Author Robert Parker is breaking convention and I, for one, like it. This is particularly evident in his latest book, Blue Screen.
I have long been a fan of Parker, having read 20 of his books with protagonist private investigator Spenser in one summer. I later finished reading the other books starring Spenser (who never reveals his first name). The books about Spenser, a former police officer, are easy, light, fun reading.
About five years ago, Parker slipped off my list of favorite mystery authors as I was more impressed by the stories of relative newcomers like Robert Crais, Michael Connelly and George Pelecanos. Where their characters and plots were fresh and hip, Parker's were starting to seem tired, with increasingly predictable results. This was bound to happen since he has been writing books about Spenser since 1974.
It was about that time when Parker started a new series with Jesse Stone, police chief of the small town of Paradise, Massachusetts, as his protagonist. In an interview in the excellent Robert B. Parker Companion, Parker explained his motivations. Parker said he started writing the series so he could experiment with writing in third person, as well as developing a character more flawed than Spenser. Stone is a recovering alcoholic, fired from the Los Angeles Police Department, with a marriage that is falling apart.
Then, at the request of actress Helen Hunt, Parker began a series of novels with a female private investigator as the protagonist. While the idea of creating a series of books for the purpose of creating a vehicle for Hunt rubbed me wrong, the books were not bad. I have since warmed to those featuring the investigator, Sunny Randall.
Unlike Stone and Spenser, Randall does not have a police background. Instead, she has relatives in law enforcement and organized crime and tries to use knowledge and contacts from both to solve her cases.
But with his last few books for each of these three series Parker has done something intriguing: Characters are starting to float from one series to another. This has breathed new life into Parker’s books.
I first noticed it while reading one Parker book at the same time I was listening to another on audiotape. I would "read" one while driving and the other when not moving. That is when I noticed a character, a therapist with the unfortunate name of Dix, appearing in not only Sunny Randall books – Stone Cold and Death in Paradise – but also in a Spenser book. The crossover happened again in Melancholy Baby when Susan Silverman, who is Spenser's long-time girlfriend, appeared as Randall's therapist. To make it even more interesting, Dix is recommended to Spenser by Silverman since she can’t be in town.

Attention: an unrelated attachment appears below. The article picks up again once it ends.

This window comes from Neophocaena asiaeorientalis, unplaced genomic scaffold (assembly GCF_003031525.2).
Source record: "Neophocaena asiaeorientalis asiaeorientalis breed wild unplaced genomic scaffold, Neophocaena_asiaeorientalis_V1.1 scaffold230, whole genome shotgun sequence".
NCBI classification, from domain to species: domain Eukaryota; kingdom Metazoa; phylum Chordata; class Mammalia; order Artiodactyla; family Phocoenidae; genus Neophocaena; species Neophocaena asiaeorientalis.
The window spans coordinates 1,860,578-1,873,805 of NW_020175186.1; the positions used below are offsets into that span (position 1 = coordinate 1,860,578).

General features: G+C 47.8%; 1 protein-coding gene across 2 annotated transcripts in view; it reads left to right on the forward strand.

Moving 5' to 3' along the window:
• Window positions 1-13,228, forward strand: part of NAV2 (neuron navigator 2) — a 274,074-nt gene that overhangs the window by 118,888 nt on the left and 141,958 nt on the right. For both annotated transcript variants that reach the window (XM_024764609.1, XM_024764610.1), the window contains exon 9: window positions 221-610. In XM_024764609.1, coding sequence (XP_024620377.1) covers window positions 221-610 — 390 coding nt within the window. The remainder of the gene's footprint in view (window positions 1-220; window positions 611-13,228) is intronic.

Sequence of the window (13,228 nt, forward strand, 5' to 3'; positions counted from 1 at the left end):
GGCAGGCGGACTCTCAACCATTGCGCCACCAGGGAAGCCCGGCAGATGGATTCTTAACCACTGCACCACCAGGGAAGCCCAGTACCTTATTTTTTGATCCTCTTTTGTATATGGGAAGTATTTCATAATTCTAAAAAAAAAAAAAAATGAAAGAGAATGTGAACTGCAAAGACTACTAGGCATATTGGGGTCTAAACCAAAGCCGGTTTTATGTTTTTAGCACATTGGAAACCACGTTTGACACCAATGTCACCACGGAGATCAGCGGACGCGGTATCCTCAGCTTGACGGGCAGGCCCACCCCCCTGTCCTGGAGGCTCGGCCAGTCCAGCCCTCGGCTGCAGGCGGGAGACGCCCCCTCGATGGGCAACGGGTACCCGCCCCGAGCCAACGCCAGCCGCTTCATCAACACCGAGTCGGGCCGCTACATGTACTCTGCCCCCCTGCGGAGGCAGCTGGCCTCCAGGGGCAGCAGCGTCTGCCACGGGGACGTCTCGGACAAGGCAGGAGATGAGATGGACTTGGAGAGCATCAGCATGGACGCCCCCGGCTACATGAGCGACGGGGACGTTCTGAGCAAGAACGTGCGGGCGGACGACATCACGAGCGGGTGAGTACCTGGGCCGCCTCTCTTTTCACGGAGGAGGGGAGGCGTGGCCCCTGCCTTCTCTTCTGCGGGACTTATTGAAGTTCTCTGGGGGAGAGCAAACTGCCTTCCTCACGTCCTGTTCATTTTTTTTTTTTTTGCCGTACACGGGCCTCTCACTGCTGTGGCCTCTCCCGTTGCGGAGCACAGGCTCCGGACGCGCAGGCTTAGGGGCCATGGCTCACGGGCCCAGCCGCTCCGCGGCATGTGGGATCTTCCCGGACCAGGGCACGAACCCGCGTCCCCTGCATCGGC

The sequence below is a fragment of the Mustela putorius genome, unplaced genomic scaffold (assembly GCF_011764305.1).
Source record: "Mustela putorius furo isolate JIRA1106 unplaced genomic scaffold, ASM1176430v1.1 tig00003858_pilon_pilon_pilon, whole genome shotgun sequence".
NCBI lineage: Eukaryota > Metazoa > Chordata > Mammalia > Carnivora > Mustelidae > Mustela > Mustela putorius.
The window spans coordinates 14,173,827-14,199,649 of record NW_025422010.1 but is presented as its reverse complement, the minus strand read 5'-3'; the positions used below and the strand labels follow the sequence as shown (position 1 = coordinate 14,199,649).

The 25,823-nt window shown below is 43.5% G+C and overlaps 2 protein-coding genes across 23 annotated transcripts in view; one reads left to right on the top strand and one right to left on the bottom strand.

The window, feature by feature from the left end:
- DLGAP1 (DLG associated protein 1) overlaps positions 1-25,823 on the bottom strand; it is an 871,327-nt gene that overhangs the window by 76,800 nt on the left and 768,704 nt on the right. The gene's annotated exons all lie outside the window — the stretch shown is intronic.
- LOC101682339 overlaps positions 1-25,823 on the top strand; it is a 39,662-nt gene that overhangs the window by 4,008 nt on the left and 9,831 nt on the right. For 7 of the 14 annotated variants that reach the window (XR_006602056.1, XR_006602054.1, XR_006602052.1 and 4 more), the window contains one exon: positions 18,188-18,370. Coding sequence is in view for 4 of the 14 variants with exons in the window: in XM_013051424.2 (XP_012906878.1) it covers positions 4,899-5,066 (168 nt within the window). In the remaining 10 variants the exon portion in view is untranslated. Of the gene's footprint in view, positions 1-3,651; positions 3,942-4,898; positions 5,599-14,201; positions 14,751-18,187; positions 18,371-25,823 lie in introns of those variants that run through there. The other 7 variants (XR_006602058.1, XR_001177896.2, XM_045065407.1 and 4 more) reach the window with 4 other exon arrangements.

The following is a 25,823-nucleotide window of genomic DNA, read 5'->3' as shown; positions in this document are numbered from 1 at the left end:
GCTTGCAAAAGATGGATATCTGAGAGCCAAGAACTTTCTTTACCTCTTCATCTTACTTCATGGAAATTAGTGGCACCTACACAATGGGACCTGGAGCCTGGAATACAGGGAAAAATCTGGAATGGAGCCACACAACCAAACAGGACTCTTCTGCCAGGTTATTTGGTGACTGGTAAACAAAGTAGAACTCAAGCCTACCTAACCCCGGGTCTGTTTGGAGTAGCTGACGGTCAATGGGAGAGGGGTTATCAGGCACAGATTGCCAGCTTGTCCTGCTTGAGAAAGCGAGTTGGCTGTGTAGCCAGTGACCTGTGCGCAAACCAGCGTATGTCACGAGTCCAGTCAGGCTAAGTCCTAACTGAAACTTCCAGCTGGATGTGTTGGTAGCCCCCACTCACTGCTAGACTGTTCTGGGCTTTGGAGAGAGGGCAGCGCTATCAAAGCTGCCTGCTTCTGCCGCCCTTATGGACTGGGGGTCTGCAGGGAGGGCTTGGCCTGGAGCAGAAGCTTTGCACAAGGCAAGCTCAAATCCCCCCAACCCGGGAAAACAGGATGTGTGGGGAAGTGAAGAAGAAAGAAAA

I could not decide at first whether this process of characters moving from series to series was a gimmick, a trick or an annoying distraction and, most importantly, whether it worked. I thought about commenting on it at the time but decided I would wait to see what Parker came up with next. What arrived was Blue Screen, about Erin Flint, a ditzy dame whose sister gets killed. While her boyfriend, Buddy, a movie mogul, had hired Sunny Randall to protect Flint, Flint then hires Sunny to investigate the death of his sister.
That's where things get interesting because, while Sunny is working as a private investigator on the case, the official case is being done by Chief Jesse Stone. While the two are unearthing Flint's unseemly background, they are also learning more about each other. So now not only are two series' protagonists in the same book but they are having a relationship. And who is Sunny's therapist, to help her work through her feelings for Jesse but Silverman?
I had to stop to see if this was listed as a Jesse Stone book or a Sunny Randall, since both characters play major roles in this story. For the record, it is a Sunny Randall book.
I won't reveal what happens, either as far as the relationship between Sunny and Jesse or how they crack the case. I will say that I am looking forward to his next book, not only to see what happens next with their relationship but to see which characters will appear in the next book.
I'm secretly hoping Spenser and Jesse will have a duel to the death just to see which character survives. But it's doubtful that will happen, which is probably good because a legion of fans would be distraught.
The actual mystery in this story, involving who killed Flint’s sister, why, and what it means, seems almost an afterthought. It makes sense that Parker has said in interviews that he is more interested in characters than plot.
I would not recommend Blue Screen for anyone who has not read any prior Parker books. But if you have read some of the books with Spenser, Jesse and Sunny as protagonists, I think you will enjoy reading about how Parker has them interacting.
Meanwhile, The Robert B. Parker Companion book is a good resource for those trying to keep straight which book is which, which characters appeared in which books. It also features a too-short interview with Parker.